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Lethbridge Herald Newspaper Archives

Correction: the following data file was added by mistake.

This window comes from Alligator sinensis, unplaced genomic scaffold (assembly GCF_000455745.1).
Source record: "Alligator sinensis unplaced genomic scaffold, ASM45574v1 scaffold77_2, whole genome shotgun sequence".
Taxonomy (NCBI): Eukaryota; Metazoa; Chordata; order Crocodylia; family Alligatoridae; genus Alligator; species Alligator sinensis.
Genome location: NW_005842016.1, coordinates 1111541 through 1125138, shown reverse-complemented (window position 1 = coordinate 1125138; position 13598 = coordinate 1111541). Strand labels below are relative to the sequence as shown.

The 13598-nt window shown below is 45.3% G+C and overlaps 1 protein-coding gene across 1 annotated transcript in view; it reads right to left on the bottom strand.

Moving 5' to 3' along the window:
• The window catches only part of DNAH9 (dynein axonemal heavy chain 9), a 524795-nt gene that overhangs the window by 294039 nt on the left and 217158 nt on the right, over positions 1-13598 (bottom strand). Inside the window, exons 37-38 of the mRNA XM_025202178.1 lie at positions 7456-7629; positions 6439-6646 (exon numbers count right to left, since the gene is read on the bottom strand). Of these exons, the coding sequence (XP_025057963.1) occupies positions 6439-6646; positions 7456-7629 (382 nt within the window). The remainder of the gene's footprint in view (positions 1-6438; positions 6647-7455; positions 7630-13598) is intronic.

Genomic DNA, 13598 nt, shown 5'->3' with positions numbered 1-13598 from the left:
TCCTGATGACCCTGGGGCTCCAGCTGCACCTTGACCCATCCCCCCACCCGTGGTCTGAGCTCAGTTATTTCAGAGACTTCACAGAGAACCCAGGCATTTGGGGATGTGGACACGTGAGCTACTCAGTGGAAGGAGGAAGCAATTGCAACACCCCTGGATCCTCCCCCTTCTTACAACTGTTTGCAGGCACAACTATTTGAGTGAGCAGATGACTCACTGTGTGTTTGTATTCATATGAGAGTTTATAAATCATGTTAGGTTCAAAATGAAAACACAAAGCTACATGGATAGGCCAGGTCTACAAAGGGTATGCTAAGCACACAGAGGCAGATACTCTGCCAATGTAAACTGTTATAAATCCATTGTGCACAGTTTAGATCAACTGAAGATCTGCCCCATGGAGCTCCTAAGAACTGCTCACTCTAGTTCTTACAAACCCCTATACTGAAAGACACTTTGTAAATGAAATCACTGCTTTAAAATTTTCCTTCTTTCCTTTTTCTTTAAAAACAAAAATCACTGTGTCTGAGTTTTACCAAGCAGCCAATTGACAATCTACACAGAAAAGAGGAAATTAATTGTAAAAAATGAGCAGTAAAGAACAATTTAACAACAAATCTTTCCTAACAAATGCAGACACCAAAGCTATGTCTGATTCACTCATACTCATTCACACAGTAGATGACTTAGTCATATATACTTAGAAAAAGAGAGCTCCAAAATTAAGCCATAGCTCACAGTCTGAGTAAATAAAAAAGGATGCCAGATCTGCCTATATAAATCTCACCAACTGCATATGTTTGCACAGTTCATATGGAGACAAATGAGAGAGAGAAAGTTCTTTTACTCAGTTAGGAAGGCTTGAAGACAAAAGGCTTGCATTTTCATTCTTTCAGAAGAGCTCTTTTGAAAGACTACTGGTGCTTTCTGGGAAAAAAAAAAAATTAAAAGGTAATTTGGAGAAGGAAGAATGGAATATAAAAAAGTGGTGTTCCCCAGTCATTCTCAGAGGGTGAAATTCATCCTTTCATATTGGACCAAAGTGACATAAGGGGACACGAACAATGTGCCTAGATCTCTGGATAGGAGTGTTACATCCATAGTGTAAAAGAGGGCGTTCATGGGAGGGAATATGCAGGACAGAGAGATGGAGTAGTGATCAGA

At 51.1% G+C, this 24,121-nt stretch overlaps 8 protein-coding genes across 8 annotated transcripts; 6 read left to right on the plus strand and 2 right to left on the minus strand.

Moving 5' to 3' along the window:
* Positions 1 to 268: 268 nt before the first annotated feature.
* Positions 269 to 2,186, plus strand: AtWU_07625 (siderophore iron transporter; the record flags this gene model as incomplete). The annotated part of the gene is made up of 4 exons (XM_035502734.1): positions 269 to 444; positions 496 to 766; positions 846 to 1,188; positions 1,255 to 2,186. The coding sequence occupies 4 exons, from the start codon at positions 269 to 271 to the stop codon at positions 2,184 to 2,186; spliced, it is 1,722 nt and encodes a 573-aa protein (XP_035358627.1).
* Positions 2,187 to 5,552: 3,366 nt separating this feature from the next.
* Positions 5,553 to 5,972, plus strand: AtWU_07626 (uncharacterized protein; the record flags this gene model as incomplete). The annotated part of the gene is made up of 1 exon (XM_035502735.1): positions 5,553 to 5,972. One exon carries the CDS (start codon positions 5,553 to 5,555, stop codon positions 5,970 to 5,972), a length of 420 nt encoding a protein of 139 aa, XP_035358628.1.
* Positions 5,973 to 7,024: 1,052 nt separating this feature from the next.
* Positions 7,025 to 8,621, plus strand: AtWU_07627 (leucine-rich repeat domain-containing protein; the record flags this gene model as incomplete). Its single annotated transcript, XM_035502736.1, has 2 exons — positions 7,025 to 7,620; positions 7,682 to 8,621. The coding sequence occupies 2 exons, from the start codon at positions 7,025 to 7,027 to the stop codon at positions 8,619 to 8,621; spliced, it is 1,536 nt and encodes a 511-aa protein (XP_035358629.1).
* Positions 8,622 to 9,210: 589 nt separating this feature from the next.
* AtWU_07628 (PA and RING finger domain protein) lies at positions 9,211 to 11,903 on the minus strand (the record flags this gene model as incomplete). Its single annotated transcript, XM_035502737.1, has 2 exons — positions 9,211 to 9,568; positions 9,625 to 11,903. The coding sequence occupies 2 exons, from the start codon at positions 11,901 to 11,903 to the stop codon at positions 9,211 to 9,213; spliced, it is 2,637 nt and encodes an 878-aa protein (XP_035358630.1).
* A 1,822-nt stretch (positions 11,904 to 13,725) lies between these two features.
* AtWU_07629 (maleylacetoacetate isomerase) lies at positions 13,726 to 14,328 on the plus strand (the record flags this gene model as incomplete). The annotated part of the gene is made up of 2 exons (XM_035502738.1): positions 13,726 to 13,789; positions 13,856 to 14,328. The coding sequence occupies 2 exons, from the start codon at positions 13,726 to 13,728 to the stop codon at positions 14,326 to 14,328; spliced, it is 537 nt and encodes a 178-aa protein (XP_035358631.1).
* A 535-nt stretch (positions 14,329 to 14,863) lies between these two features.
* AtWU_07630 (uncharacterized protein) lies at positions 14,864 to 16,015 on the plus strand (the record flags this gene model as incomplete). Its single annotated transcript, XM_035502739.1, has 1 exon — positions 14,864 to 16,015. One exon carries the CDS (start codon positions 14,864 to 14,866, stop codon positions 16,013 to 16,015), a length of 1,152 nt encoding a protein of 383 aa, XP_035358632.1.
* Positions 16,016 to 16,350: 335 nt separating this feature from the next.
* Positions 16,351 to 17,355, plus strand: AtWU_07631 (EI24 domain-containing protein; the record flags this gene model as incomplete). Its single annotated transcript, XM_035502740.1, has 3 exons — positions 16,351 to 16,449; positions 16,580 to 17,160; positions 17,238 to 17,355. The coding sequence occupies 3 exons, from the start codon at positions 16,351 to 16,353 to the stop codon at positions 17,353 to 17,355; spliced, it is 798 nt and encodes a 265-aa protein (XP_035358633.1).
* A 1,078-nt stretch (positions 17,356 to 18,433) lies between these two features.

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Lethbridge Herald, The (Newspaper) - December 2, 1909, Lethbridge, Alberta THt irfHfcftiOOC DAItV MtHAi.0, TMUMOAV, DCCttttCft 2, THE HERALDS PRIZE VOTING CONTEST 15.OOO EXTRM Herald (In addition to the regular schedule of votes) For each Club of Five New Yearly Subscriptions to the Daily 1O.OOO EXTRM VOTES (In addition to the regular schedule of votes) For each Club of Five Old (Renewal) Yearly Subscriptions to the Daily Herald THIS CLUB OFFER ENDS MONDAY, DECEMBER 20th AT 10 P.M. Contest closes on Monday, January 10th, 1910 EVERT CONTESTANT in The Herald's Prize Contest, secures FIVE YEARLY SUBSCRIPTIONS, NEW OR OLD, for The Daily Herald will be entitled to tiie Clubs enum- erated above. These Extra Votes are given in ADDITION tcTtEe regular schedule. All subscriptions turned in from the beginning of the contest will be included in4these Clubs. Credit will be given for each year or part of year, four 3-months' sub- scriptions for the Daily counting the same as one year; two 6 months' count- ing one year, and a 2-year subscription counting two in the Clubs. Subscriptions for the Weekly Herald are also included in these a G months' subscription to the Weekly counting the same as 3 months to the Daily, one year for the Weekly counting the same as 6 months for the Daily and two years for the Weekly counting the same as one vear for the Daily. No extra votes given for a part of a "Club." It is not necessary to vote the regular certificates in order to get the bene- fit of the "Club" offer. While the yearly subscriptions for the Dailv Herald are taken as a basis of computation, EVERY OR SMALL for, DAILY or WEEKLY HERALD, will be included in the Clubs, provided the total is equivalent to Five Years, and are handed in before December 20, at 10 p.m. A record will be kept of all subscriptions turned in and the clubs issued after the close of the 20. Nothing gained by HOLDING BACK should turn them in as fast as received. This offer will hot be repeated, nor as good or better offer made. You will lose votes if delay. EXPERIENCES OF AN EX-CONVICT Temptation Awaited Him at Prison With Cain's Brand in Prisons Can Only Come From Inside by Making New influence. The morning dawned for which 1 fcad waited through the years that -had passed. Again I was to be a .free man, to go where I wanted, to mingle with my fellow-men, and to .meet life honestly. The prison doors had opened more than once to set me free; more than once I had cast aside my prison raiment. But I had -made up my mind that this was to "be the 'last time that prison doors should hide me from God's bright suasoine. I had made up my mind to bury the past and to start right, on a bright, clear day in Febru- ary. 1908. I bade good-bye to my old life and its surroundings. ,1 shook hands with the warden. The chap- lain spoke a few words of cheer and hope. The outer door of the great prison opened, and I was a free man once more, to go where I would. I felt as though I were walking on air as I passed down the steps from the oid grey prison: My chest ex- panded, and I enhaled the clear, fresh air of heaven. Oh. it was good to be rfree. I started off up tne street which "a new feeling. I was my own master. But I had not gone a great way when, !lo and behold, I met three or four [of my old pals. Now, I did not want to meet tnem, but they had found out when my time expired, and had come on from other i cities to give me a kind of send-off. I Prison reformation must start in- side the prison. It cannot very well start outside. Men in prison are cor- responding with their old life all the time. They like to get letters from their old pals, to find out what is go- ing on. And in that way it is known when they come out. So their old pals are there to meet them. I called one of my friends aside and we talked a little while, and I left him knowing plainly that it was all oti. Just think of it. Just think of it. I had not been out one hour when these people of whom I speak wanted rue to go right on to Birming- ham and pull off a big jewel robbery. I lett them then and there. I told them plainly I wanted no more to do with them, and once more started on my way. But. oh. I felt so lonesome. Which "way would I turn? Thirteen years of my life had been spent in prisons. I was an ex-convict with the stamp of prison on me marked like Cain of old. Where would I find one man who w'ould be honestly interest- ed in me? My old life was all around me. How would I break through? There was one great need, and if it could be done I think it would mean The iVoice the reformation of many is, to have some good, clean man, some man that is not afraid to touch dirp. to meet men as they come out of the prison at the -door, to take them by the hand and to let them know that there are people interested in them, to have some good place to take them where they can be kept under Christian influences until some way is provided for them. It is utterly impossible for a man with a prison record to get work un- less he has a trade, and they do not allow men to learn trades in most prisons. A little while after I came out I had several experiences of this kind. Almost every man that I went to wanted a reference, and I had none to show. I7 went and saw the Y.M.C.A.. but they had nothing for me, and almost every man that I saw there had a reference of some kind, and they were mostly younger men than I. I was too old a man to get a job of any j government, sort, nud "J Another From Sundial Editor Weekly Herald Dear I intimated in my last letter, I again beg .of you space for a few further remarks with refer-! aad refreshing DOCTOR SAID HEART AND NERVES WERE RESPON- SIBLE. There is many a jnaa. and woman tossing night alter tight upon a sleepless bed. Their eyes do not tlose in the sweet tout comes to those ence to the statement from the R.N. 1 whose heart and nerves are right. Some TiT-1 OF W.M.P., "that only a few bachelors' shacks were to be seen here." There is a saying that "It's an ill wind but blows good to and was my old life. I was constantly runninj this report certainly made the "lo- cators" smile. It was assuredly the greatest benefit that could have been conferred upon them last year by the Most of your readers came to Lethbridge last summer, constitutional db-.urbance, worn- or has so tie ilitated and irritated the nervous syste :i. that it cannot be quieted and sos nightmare _ bad dreams, starting in ll.e sleep, twitching ot the muscles, etc. Milburn's i-nd Nerve Pills arc a soecinc for all e troubled in this vvriy. Thev have a soot: ug and calming ehec, on the nervous sys: sv. Mrs. Calvin i-; irk, Rossmore, Cnt.. t-vo years ago 1 I got so bad I coulv not sleep in the up against it. it is not aa many of whom were willing to give j have up and rub my easy thing to get away from if a man J 550 or SGQ or even to thc.locat-i thev would become so numb. has hppn lAarHnf Thf> kind lifo That i i ___ WATP has been leading the kind of life that. er I had. He has got to run up against it more or less. I remember one day I was nearly My rent was overdue and j confirmation of I did not know which way to turn. lh b ]ocaters It was in the summer time. God. I was passing over Barnes Com- who could get him a good claim Mv doctor said my neart and nepes A. ere ____..-, i responsible. I saw ]Milbum s Hear. Nerve Tills advertised and got a box to try them. I took three boxes and can aow He down and sleep without the hpht burning and can rest well. 1 can rcci..m- a homestead and pre-emption togeth- er, and the report in question was a the false statement I do not wish to speak uncharit- j Ji0-vvn women.1' j mend them highly to all nervous and run mon. I sat down and sized up my ably- of the locaters of the two pro- 50 cents per box or 3 boxes- (OT capital. I had just Is 9d. and I was [footsore and hungry. I had eat, so I commenced to think where I could Such were honorable j ?1.25. at all or mailed